Going back to stock wheel - tire question

Hi All,
My 1995 Z28 is being relegated to the street because I recently replaced it with a new car (A 2007 Volvo V70R which, before you start laughing, has 300HP, yet less torque than the Camaro, but offers me
more utility value for almost the same performance so I am comfortable with the decision!). I'll be keeping the Camaro though as it's 12 years old, pretty weak in resale value and is definitely showing its age so I have no compelling reason to sell.
The question I have is in regards to the wheels and tires. I replaced the stock wheels with Enkei Win wheels about 10-12 years ago and have put on nothing but Firestone Firehawk SZ50's until they stopped making them in the size that fits that wheel so I went to BF Goodrich KDWS and they are ok. Regardless, the wheels have pretty much lost their clearcoat and are showing lots of corrosion. I am probably ok with keeping these wheels as I don't drive recklessly and they are not likely to shatter any time soon due to the corrosion, but they really look bad and I need to replace them.
Since I am now paying for a new car, I can't just go and buy a new set of wheels at the same size as the Enkei Win wheels but I DO still have the OEM wheels and can put them back on any time I want with a relatively cheap set of new tires. Granted it won't handle as well and will look a bit different (I have a set of Eibach springs so it's lowered) but this to me seems to be the most reasonable thing to do since it's not likely I'll be able to successfully refinish and save the now corroding Enkei wheels.
So, do I HAVE to put on OEM sized tires on the OEM wheels or can I vary the size a bit and if so, what can I do with the stock wheels? Or is the realm of wheels/tires such that you can only put on the given original tire size. I know I can change aspect ratio a bit but I'd like to keep the original diameter so I am more concerned with width. Can I put on a slightly wider tire on the original rims and still have proper handling? I have a feeling I can only put on the original width tires but don't know for sure.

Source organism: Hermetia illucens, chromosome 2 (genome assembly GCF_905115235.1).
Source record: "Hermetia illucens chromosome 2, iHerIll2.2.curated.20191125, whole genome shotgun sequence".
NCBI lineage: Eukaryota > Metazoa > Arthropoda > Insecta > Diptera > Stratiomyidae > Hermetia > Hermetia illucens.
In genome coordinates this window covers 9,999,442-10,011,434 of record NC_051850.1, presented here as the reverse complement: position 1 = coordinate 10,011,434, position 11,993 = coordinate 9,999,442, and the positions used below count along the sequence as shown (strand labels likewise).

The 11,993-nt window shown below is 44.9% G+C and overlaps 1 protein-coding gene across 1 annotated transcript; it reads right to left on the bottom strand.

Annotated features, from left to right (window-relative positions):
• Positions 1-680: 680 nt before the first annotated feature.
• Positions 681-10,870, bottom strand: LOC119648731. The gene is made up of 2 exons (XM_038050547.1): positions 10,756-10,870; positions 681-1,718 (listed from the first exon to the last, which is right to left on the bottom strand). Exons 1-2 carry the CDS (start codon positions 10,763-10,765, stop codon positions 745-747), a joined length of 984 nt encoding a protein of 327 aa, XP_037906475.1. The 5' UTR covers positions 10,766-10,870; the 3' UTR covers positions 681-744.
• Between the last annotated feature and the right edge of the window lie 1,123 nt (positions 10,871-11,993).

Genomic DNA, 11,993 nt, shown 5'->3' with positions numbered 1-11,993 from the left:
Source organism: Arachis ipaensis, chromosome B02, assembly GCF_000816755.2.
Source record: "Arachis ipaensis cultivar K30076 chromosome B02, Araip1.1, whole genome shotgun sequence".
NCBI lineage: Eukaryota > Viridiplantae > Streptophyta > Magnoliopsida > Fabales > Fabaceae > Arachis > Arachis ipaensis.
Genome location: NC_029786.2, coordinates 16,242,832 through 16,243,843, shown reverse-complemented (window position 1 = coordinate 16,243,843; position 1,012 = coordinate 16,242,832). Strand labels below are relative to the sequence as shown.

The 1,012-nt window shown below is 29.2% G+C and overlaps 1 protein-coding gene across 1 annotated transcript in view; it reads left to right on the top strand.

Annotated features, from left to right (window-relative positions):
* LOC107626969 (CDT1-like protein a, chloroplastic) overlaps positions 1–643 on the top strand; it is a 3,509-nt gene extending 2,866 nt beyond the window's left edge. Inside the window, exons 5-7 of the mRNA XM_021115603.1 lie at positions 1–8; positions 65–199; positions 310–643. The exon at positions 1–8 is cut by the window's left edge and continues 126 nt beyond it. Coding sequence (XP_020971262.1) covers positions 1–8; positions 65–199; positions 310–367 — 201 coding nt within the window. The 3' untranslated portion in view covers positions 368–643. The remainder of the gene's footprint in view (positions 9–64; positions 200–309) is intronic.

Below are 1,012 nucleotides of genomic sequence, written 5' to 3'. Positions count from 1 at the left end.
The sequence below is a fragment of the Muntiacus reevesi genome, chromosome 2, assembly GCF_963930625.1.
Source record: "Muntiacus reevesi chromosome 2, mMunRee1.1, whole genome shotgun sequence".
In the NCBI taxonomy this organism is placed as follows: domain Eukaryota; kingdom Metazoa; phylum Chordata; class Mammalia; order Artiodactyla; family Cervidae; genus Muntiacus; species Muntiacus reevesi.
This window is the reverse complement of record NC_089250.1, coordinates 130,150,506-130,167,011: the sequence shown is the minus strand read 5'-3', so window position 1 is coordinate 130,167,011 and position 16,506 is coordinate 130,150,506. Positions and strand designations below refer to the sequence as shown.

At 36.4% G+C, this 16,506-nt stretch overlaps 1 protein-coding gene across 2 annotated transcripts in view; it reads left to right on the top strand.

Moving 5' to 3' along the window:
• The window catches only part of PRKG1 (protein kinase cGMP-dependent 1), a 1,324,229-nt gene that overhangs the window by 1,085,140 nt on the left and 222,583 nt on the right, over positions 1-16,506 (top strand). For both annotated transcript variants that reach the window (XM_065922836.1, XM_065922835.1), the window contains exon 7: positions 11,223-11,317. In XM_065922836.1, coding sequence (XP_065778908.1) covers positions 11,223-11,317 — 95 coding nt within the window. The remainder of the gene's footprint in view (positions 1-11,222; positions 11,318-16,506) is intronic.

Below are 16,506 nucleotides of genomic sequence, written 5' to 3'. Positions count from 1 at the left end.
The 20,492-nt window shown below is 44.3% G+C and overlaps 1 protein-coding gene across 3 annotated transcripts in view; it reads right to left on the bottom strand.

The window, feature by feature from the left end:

Any thoughts?
Thanks for the input,
Bob
P.S. If anyone has any suggestions on possibly saving the Enkeis, feel free to chime in!
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Keeping the stock tire diameter, right? Sure, you can put a wider tire on the stock rim. Don't think you'll see a recognizable difference in handling if properly inflated but braking might improve a little. Since you've got the lowered springs and the stock wheel backspacing, you shouldn't be able to fit an tire that's too big for the rim into the wheelwell. (If it'll fit in the wheelwell, it won't be too wide for the rim.) A 16" tire fits a 16" rim and that goes without saying. You sound concerned about width and I don't think you'll find too many options wider than 10" in a stock diameter which is okay for your stock rims ...so long as they fit the wheelwells:) Hope this helps. Best Regards, Drink

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James Drinkwater wrote:

Yes, that's my intention.

That's my concern, yes. The Enkei wheels are 9.5" wide and the tires on them are currently 275/40ZR17. The right rear just brushes the fender lip under hard bouncing or extremely hard cornering and to solve that, I just need to adjust the adjustable panhard rod ever so slightly but just haven't done so yet.
The Enkei wheels are just not in good shape so they have to go and I want to "cheapen out" by using the old stock rims, which will have the stock diameter and tread depth, but I want to go just a bit wider than stock and wanted to know if I could.